Rather than pinning its hopes on airlines, which were hurting after 9/11, Priceline looked to hotels, which offered better profit margins. The company expanded into Europe with the acquisitions of two hotel booking platforms, Active Hotels and Booking.com, in 2004 and 2005, respectively. In addition to growing Priceline’s supply, the acquisitions allowed the company to take advantage of a new market. Today, these transactions are widely considered some of the travel industry’s greatest acquisitions.
Priceline also expanded into Asia with its 2007 acquisition of Singapore-based hotel reservation site Agoda. Since then, it has invested more than $2B in Chinese businesses including ride-hailing giant Didi Chuxing, travel agency Ctrip, and restaurant review, couponing, and retail delivery app Meituan Dianping. As of the end of 2018, close to 90% of Booking’s profits reportedly came from outside the US.
Domestically, the company has further expanded its business with the acquisitions of OpenTable and Kayak.
To an extent, the first ingredient to Booking Holdings’ resurgence was a healthy dose of patience. The company’s turnaround was far from overnight, and it would take some 14 years for its stock price to exceed its dot-com highs.
Following the twin crises of the dot-com crash and September 11, Priceline hunkered down, cut costs, and focused on survival. Then, when the company had some breathing room again, it found new revenue streams by expanding into new industries that still fit within its core competency of helping consumers make reservations. Whereas the company’s initial plans to move into unrelated spaces like gasoline and mortgages failed, its move into hotels was a hit.
Today, even as the Covid-19 crisis has caused a significant drop in the company’s stock price, Booking Holdings is valued at a market capitalization of around $60B.
Sequoia Capital thrived during the Great Recession by turning its attention to focused, disciplined domestic companies, as well as to China.
At the onset of the Great Recession, leading venture capital firm Sequoia Capital shared a now-famous PowerPoint presentation entitled “RIP Good Times” with the heads of its portfolio companies. In the presentation, Sequoia warned that a long economic downturn was coming, and suggested different ways companies should make cuts to “batten down the hatches” and preserve enough runway to stay afloat.
But while Sequoia encouraged its portfolio companies to tighten their belts, the VC itself survived the crisis by continuing to make investments.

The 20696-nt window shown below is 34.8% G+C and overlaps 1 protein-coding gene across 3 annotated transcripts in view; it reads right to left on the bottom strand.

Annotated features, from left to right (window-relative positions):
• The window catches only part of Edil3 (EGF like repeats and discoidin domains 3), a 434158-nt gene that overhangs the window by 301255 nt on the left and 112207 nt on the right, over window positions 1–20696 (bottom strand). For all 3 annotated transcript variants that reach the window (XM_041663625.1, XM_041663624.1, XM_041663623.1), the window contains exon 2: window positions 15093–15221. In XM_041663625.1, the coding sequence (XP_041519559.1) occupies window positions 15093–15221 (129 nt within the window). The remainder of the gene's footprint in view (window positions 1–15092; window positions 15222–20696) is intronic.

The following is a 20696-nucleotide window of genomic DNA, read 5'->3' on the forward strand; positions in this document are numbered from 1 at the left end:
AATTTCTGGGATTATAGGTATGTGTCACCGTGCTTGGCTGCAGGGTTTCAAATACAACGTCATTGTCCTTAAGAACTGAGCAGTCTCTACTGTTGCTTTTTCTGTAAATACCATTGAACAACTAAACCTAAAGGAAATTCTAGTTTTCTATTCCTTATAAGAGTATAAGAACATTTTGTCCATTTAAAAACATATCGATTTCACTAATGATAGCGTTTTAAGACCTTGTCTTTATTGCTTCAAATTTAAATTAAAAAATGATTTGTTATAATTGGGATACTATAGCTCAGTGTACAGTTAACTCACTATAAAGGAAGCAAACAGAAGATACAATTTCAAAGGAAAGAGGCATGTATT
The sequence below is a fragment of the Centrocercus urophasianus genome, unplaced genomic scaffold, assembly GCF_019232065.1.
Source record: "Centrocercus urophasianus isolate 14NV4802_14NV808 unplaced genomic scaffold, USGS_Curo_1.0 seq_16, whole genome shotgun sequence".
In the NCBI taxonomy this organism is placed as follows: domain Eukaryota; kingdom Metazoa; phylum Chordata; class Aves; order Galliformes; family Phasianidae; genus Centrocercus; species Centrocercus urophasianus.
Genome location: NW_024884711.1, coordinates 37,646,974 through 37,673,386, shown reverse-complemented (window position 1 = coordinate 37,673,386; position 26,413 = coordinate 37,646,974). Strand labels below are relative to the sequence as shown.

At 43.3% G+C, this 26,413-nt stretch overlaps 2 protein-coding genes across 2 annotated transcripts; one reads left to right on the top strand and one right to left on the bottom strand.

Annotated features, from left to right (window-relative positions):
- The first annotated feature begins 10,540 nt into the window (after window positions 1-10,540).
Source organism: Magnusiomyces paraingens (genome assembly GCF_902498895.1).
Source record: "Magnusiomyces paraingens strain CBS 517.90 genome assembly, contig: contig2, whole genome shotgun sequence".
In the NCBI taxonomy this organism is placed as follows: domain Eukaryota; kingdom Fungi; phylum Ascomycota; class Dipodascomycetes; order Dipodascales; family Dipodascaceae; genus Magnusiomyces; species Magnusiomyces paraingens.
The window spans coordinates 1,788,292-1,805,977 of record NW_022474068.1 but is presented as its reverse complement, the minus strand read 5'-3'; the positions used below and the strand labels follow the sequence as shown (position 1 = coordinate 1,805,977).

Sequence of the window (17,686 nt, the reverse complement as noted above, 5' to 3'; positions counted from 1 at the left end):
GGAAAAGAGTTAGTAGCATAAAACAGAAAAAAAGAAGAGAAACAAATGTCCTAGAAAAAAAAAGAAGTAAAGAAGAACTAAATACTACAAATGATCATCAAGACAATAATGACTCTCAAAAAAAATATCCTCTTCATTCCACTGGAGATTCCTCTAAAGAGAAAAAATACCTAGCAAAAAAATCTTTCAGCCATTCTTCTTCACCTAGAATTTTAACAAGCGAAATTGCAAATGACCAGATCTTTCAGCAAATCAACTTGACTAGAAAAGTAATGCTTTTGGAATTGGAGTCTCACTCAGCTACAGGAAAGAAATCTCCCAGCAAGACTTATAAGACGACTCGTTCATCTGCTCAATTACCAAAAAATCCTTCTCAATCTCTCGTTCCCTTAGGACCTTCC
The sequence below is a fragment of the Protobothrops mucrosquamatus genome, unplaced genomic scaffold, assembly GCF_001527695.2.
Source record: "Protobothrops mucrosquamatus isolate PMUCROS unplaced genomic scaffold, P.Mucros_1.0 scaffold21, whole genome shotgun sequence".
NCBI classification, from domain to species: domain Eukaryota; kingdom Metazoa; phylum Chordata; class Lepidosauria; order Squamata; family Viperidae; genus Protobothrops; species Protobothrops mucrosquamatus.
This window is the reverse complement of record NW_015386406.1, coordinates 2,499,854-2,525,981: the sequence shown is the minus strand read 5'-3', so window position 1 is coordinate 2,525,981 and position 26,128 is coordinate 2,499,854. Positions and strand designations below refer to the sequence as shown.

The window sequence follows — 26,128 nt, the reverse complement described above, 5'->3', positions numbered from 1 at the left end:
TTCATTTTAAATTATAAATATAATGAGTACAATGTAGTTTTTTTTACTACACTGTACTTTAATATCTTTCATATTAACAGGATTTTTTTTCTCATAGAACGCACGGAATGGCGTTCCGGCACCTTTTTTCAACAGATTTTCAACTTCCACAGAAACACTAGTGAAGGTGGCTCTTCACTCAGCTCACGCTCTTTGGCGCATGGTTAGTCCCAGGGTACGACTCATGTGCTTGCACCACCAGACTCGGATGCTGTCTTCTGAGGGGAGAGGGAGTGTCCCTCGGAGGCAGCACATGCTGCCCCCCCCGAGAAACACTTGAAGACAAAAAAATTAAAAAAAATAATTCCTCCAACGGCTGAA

As then-partner Greg McAdoo explained to The Wall Street Journal in 2009, Sequoia’s position was less that everyone needed to cut spending, and more that “recessions reward discipline.” As he put it:
“…a lot of startups got going in good times and frankly fell into bad habits you would not get into in a bad economy but can kill you now. The message was not to fold up your tents but to reevaluate…and re-engineer your business.”
Rather than scaling down its investments, Sequoia worked with companies that were locked in on a clear set of goals. In 2009, it made a $600K seed investment in Airbnb, impressed by the company’s focus on culture and customer service. By 2019, the company had reached a valuation of $35. Sequoia also ramped up its investment in file-storage company Dropbox, which was focusing heavily on providing a simple user experience, and went on to make about $2B when the company went public in 2018.
With the markets cooling in the US, Sequoia also began ramping up its investments in China. The VC firm participated in every funding round for Meituan Dianping beginning in 2011. By the time Meituan went public in 2018, the $400M that Sequoia had invested was worth $4.9B, making it one of the best bets in VC history.
In early March 2020, faced with another crisis, Sequoia released similar advice for how companies can survive Covid-19. Posting on Medium, the VC firm advised its portfolio companies to think carefully about every aspect of their spending and take proactive steps to address the crisis at hand. The post concluded:
“Having weathered every business downturn for nearly fifty years, we’ve learned an important lesson — nobody ever regrets making fast and decisive adjustments to changing circumstances .. In some ways, business mirrors biology. As Darwin surmised, those who survive “are not the strongest or the most intelligent, but the most adaptable to change.””
Amazon survived the dot-com bust with smart fundraising, a strong cash flow, and two lucrative new B2B products.
Amazon is one of the world’s largest publicly traded companies, but it only got to that point by surviving the dot-com bust. While the company didn’t go out of business like other internet retailers, including Pets.com and Webvan, Amazon did lose a whopping 90% of its stock value between late 1999 and late 2001.